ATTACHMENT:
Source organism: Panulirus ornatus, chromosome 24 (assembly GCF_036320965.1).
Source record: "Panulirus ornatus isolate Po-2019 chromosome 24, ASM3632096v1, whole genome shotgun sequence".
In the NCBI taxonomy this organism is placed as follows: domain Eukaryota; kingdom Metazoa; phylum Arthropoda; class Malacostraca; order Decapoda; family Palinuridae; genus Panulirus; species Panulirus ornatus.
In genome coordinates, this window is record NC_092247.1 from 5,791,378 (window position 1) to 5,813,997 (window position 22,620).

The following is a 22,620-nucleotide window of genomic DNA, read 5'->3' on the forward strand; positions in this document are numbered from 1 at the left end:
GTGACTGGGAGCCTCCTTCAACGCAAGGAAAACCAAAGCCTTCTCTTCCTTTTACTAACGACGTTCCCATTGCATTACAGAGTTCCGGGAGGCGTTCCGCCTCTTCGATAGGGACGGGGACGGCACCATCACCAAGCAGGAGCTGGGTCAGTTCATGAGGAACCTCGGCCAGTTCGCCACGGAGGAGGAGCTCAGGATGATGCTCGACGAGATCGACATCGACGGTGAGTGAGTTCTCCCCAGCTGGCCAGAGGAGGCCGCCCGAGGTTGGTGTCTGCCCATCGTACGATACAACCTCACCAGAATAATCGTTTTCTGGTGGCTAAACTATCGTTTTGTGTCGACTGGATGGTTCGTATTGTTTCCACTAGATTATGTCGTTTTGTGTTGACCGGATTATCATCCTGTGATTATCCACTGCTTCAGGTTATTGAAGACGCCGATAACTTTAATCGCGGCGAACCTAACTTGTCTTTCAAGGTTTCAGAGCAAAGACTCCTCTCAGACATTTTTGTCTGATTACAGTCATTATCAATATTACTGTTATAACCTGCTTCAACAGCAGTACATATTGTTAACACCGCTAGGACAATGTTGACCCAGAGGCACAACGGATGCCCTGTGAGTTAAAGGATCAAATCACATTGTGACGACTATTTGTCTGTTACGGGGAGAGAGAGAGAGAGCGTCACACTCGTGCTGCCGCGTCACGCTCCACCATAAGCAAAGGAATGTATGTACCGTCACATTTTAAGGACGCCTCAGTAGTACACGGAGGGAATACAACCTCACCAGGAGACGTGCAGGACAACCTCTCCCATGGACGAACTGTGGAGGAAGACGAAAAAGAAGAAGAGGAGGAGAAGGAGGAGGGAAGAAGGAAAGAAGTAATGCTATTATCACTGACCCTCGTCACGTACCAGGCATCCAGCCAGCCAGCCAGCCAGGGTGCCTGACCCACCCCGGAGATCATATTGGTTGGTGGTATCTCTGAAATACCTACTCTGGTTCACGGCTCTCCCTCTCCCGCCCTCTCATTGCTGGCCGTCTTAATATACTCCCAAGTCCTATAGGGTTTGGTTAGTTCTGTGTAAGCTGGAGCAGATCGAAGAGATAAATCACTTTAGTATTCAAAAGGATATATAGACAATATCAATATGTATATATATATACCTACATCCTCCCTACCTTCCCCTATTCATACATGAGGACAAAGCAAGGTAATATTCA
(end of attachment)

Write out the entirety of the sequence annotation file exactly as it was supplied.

Source organism: Panulirus ornatus, chromosome 24 (assembly GCF_036320965.1).
Source record: "Panulirus ornatus isolate Po-2019 chromosome 24, ASM3632096v1, whole genome shotgun sequence".
In the NCBI taxonomy this organism is placed as follows: domain Eukaryota; kingdom Metazoa; phylum Arthropoda; class Malacostraca; order Decapoda; family Palinuridae; genus Panulirus; species Panulirus ornatus.
In genome coordinates, this window is record NC_092247.1 from 5,791,378 (window position 1) to 5,813,997 (window position 22,620).

The following is a 22,620-nucleotide window of genomic DNA, read 5'->3' on the forward strand; positions in this document are numbered from 1 at the left end:
GTGACTGGGAGCCTCCTTCAACGCAAGGAAAACCAAAGCCTTCTCTTCCTTTTACTAACGACGTTCCCATTGCATTACAGAGTTCCGGGAGGCGTTCCGCCTCTTCGATAGGGACGGGGACGGCACCATCACCAAGCAGGAGCTGGGTCAGTTCATGAGGAACCTCGGCCAGTTCGCCACGGAGGAGGAGCTCAGGATGATGCTCGACGAGATCGACATCGACGGTGAGTGAGTTCTCCCCAGCTGGCCAGAGGAGGCCGCCCGAGGTTGGTGTCTGCCCATCGTACGATACAACCTCACCAGAATAATCGTTTTCTGGTGGCTAAACTATCGTTTTGTGTCGACTGGATGGTTCGTATTGTTTCCACTAGATTATGTCGTTTTGTGTTGACCGGATTATCATCCTGTGATTATCCACTGCTTCAGGTTATTGAAGACGCCGATAACTTTAATCGCGGCGAACCTAACTTGTCTTTCAAGGTTTCAGAGCAAAGACTCCTCTCAGACATTTTTGTCTGATTACAGTCATTATCAATATTACTGTTATAACCTGCTTCAACAGCAGTACATATTGTTAACACCGCTAGGACAATGTTGACCCAGAGGCACAACGGATGCCCTGTGAGTTAAAGGATCAAATCACATTGTGACGACTATTTGTCTGTTACGGGGAGAGAGAGAGAGAGCGTCACACTCGTGCTGCCGCGTCACGCTCCACCATAAGCAAAGGAATGTATGTACCGTCACATTTTAAGGACGCCTCAGTAGTACACGGAGGGAATACAACCTCACCAGGAGACGTGCAGGACAACCTCTCCCATGGACGAACTGTGGAGGAAGACGAAAAAGAAGAAGAGGAGGAGAAGGAGGAGGGAAGAAGGAAAGAAGTAATGCTATTATCACTGACCCTCGTCACGTACCAGGCATCCAGCCAGCCAGCCAGCCAGGGTGCCTGACCCACCCCGGAGATCATATTGGTTGGTGGTATCTCTGAAATACCTACTCTGGTTCACGGCTCTCCCTCTCCCGCCCTCTCATTGCTGGCCGTCTTAATATACTCCCAAGTCCTATAGGGTTTGGTTAGTTCTGTGTAAGCTGGAGCAGATCGAAGAGATAAATCACTTTAGTATTCAAAAGGATATATAGACAATATCAATATGTATATATATATACCTACATCCTCCCTACCTTCCCCTATTCATACATGAGGACAAAGCAAGGTAATATTCA